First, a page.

This year I’m especially thankful for the autumn colors.  Back in Chicago when I was learning to make photographs, I made an annual trip out to a particular wooded area because the trees there were reliably spectacular.  Now, I can be as awed by a particular leaf as by a forest, and a November Ginkgo can make me laugh out loud.

I’m thankful for the birds in the flyway—American Coots, Snow Geese, Turkey Vultures, Black-crowned Night Herons, Greater White-fronted Geese, House Sparrows, Ross’s Geese, Canada Geese, Herring Gulls, American Widgeons, Gadwalls, Eurasian Widgeons, Mallards, Blue-winged Teals, Buffleheads, Northern Shovelers, Cinnamon Teals, Ruddy Ducks, Red-tailed Hawks, Sandhill Cranes, Ring-billed Gulls, Snowy Egrets, Red-winged Blackbirds, Sandpipers, Bald Eagles, Redheads, and Northern Pintails.  I really like the way they’re just themselves, unlike many of us.

I’m grateful for rain, especially here and now.  I’m hardly ever aware that the water I drink is practically as old as Earth.  That whatever water there is on Earth is all there’s ever gonna be, be it polluted, pure, or inaccessible, seems harsh and fair, and whenever it rains, I’m glad.

I’m grateful for my car, which runs well at eighteen.  I think it knows that it’s only a big repair away from a junkyard, because gas and insurance are all I can afford.  Meanwhile, I try to keep it clean and talk nice to it. So far, so good.  Say hello if you see it.

I’m grateful for my family and friends.  You may be one, but probably not.  If you aren’t a friend of mine—Facebook doesn’t count—don’t sweat it.  You’re likely not missing much, and I have plenty of friends, and by plenty I don’t mean many so much as enough for me—not very many at all.  You handful of stalwarts make all the difference.

I’m grateful for my stuff generally and my bike specifically. I think I have a lot of stuff, although I know I’m a piker next to many.  Lately, when I think about my stuff it’s generally been with an eye to getting rid of it, which is still a goal.  Now I try to pay attention to the stuff I most enjoy and appreciate whatever pleasure it provides me.  Sometimes it doesn’t, and out it goes.  My laptop is my main thing and takes precedence over my car.  A carless life is easier to imagine than a computerless life, although I could do without both.  Yes, I could too.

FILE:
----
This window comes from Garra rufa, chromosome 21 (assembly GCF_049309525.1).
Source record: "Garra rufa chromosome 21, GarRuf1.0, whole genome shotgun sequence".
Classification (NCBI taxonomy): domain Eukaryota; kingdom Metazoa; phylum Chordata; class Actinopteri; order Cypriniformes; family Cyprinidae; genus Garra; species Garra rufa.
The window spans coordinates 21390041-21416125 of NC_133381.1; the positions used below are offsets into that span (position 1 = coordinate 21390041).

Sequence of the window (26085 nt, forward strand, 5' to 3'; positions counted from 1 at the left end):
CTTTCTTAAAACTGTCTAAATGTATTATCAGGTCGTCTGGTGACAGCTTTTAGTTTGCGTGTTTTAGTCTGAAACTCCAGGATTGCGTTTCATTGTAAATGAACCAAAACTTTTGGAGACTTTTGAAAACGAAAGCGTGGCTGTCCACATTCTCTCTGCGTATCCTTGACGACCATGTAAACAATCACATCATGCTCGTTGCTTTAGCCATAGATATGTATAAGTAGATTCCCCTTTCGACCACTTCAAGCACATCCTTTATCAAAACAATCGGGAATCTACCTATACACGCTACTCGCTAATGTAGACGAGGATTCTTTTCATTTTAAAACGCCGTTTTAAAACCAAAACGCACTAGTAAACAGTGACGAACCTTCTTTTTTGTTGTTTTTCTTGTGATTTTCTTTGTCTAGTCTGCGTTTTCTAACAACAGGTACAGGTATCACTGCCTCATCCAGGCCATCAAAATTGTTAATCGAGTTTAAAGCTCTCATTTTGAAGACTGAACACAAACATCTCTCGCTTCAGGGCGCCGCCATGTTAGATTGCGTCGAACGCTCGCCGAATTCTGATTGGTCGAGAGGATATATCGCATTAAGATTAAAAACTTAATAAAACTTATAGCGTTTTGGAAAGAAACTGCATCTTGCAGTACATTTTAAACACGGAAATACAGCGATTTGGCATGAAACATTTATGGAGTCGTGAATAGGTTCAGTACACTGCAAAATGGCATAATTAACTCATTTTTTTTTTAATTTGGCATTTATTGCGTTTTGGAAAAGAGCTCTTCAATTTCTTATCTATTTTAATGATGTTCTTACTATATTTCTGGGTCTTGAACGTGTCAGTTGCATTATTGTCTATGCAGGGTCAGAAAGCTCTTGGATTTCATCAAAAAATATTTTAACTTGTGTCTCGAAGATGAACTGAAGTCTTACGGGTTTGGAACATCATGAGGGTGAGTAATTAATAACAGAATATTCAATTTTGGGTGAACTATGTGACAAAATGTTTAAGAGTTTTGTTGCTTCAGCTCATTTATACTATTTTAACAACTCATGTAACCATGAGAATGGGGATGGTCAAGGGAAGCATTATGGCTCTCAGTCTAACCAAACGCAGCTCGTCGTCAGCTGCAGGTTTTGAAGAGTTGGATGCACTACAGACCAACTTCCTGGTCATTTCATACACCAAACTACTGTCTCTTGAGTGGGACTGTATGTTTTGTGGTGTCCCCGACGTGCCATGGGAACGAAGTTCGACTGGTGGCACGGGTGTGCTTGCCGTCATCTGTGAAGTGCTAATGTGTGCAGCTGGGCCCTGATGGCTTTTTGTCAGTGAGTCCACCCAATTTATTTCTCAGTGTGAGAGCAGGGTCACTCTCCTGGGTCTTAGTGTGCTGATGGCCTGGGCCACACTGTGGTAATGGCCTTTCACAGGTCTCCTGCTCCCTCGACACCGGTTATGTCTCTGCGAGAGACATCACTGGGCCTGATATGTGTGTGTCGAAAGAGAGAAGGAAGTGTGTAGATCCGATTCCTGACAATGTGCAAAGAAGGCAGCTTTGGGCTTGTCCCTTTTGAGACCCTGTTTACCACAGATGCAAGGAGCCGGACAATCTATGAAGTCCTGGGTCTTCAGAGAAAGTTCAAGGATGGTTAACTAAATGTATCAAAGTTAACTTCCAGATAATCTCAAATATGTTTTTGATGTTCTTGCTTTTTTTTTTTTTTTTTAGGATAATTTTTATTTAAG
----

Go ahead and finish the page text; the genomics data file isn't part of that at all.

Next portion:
I love my books.  I’ve gotten rid of stacks of books, and, though I stringently restrict the influx of new books, I still have stacks on shelves and the floor of books I have yet to read.  Something makes me want to read what I have before I bring any more in the house, maybe my mother, now that I think of it.  I don’t keep a count, but I have fewer books than I did, say, five years and more than I had last summer.  I fluctuate.

I’m thankful for Hobbes, our cat.  He’s friendly and good-natured and a constant model of how to just be.  Hobbes eats and plays and pokes around into things, and still he’s mostly just being, lying there in the sun.

I’m mostly grateful for being able to write this, and thank you for reading it.  A lot of things have to go just right for this to happen, and a missed connection between any number of nerve endings could render me null and void right now and I wouldn’t even get to save the file.


  1. You’re welcome and thank you for the pleasure.

  2. Thom Smith says:

    I’m grateful you have written this as well. I miss “From the Edge”
    in the News & Review and feel the paper has less moxie for that.

    It has been a long time since we have had person to person contact, but I know we are friends and that makes me happy.

  3. I’m grateful for knowing you, dear one. My cat, Katie, like Hobbes, is one of my most valued teachers of simply being. Thanks for the excellent reminder of how many things there are to be grateful for. Especially the seemingly tiniest of things — like my little fingers ability to hit “enter” when I finish this reply. I’m grateful for the internet allowing me to read your words from across the Pacific. Your thoughtful views are a welcomed & enriching part of my human experience, Anthony. Hugs.

  4. grateful to have you and your sons in our community, for the mellifluous tone of your voice and for the unique perspective you project.
    for sleep and waking.
    for hunger and meal.
    Thirst and water.
    music and poetry.

Leave a Reply

Websites By: prime42